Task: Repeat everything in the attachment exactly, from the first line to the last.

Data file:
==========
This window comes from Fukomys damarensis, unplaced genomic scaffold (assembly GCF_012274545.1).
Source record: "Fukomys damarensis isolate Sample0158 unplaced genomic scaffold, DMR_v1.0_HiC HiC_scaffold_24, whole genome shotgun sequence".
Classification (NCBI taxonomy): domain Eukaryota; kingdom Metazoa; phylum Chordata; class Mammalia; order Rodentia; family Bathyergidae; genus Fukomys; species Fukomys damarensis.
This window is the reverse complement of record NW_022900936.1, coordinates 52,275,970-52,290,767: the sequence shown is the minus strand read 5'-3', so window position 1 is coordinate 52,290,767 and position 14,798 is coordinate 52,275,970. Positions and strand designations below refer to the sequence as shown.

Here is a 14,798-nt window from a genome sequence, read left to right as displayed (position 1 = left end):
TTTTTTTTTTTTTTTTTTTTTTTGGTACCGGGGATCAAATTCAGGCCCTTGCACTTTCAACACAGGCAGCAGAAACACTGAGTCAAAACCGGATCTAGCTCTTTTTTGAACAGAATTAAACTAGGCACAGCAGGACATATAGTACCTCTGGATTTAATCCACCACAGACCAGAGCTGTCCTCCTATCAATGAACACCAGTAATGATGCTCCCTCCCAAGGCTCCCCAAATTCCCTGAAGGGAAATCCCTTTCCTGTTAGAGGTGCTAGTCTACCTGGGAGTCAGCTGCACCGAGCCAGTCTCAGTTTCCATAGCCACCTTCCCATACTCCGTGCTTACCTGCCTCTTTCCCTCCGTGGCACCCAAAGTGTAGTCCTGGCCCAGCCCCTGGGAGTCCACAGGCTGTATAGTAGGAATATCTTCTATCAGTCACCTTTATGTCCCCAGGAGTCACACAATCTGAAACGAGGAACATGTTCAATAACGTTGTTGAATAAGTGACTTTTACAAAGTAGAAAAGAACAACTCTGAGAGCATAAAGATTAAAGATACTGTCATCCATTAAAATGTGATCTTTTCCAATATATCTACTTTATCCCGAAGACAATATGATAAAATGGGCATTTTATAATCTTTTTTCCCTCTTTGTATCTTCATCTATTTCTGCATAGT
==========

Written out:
This window comes from Fukomys damarensis, unplaced genomic scaffold (assembly GCF_012274545.1).
Source record: "Fukomys damarensis isolate Sample0158 unplaced genomic scaffold, DMR_v1.0_HiC HiC_scaffold_24, whole genome shotgun sequence".
Classification (NCBI taxonomy): domain Eukaryota; kingdom Metazoa; phylum Chordata; class Mammalia; order Rodentia; family Bathyergidae; genus Fukomys; species Fukomys damarensis.
This window is the reverse complement of record NW_022900936.1, coordinates 52,275,970-52,290,767: the sequence shown is the minus strand read 5'-3', so window position 1 is coordinate 52,290,767 and position 14,798 is coordinate 52,275,970. Positions and strand designations below refer to the sequence as shown.

Here is a 14,798-nt window from a genome sequence, read left to right as displayed (position 1 = left end):
TTTTTTTTTTTTTTTTTTTTTTTGGTACCGGGGATCAAATTCAGGCCCTTGCACTTTCAACACAGGCAGCAGAAACACTGAGTCAAAACCGGATCTAGCTCTTTTTTGAACAGAATTAAACTAGGCACAGCAGGACATATAGTACCTCTGGATTTAATCCACCACAGACCAGAGCTGTCCTCCTATCAATGAACACCAGTAATGATGCTCCCTCCCAAGGCTCCCCAAATTCCCTGAAGGGAAATCCCTTTCCTGTTAGAGGTGCTAGTCTACCTGGGAGTCAGCTGCACCGAGCCAGTCTCAGTTTCCATAGCCACCTTCCCATACTCCGTGCTTACCTGCCTCTTTCCCTCCGTGGCACCCAAAGTGTAGTCCTGGCCCAGCCCCTGGGAGTCCACAGGCTGTATAGTAGGAATATCTTCTATCAGTCACCTTTATGTCCCCAGGAGTCACACAATCTGAAACGAGGAACATGTTCAATAACGTTGTTGAATAAGTGACTTTTACAAAGTAGAAAAGAACAACTCTGAGAGCATAAAGATTAAAGATACTGTCATCCATTAAAATGTGATCTTTTCCAATATATCTACTTTATCCCGAAGACAATATGATAAAATGGGCATTTTATAATCTTTTTTCCCTCTTTGTATCTTCATCTATTTCTGCATAGT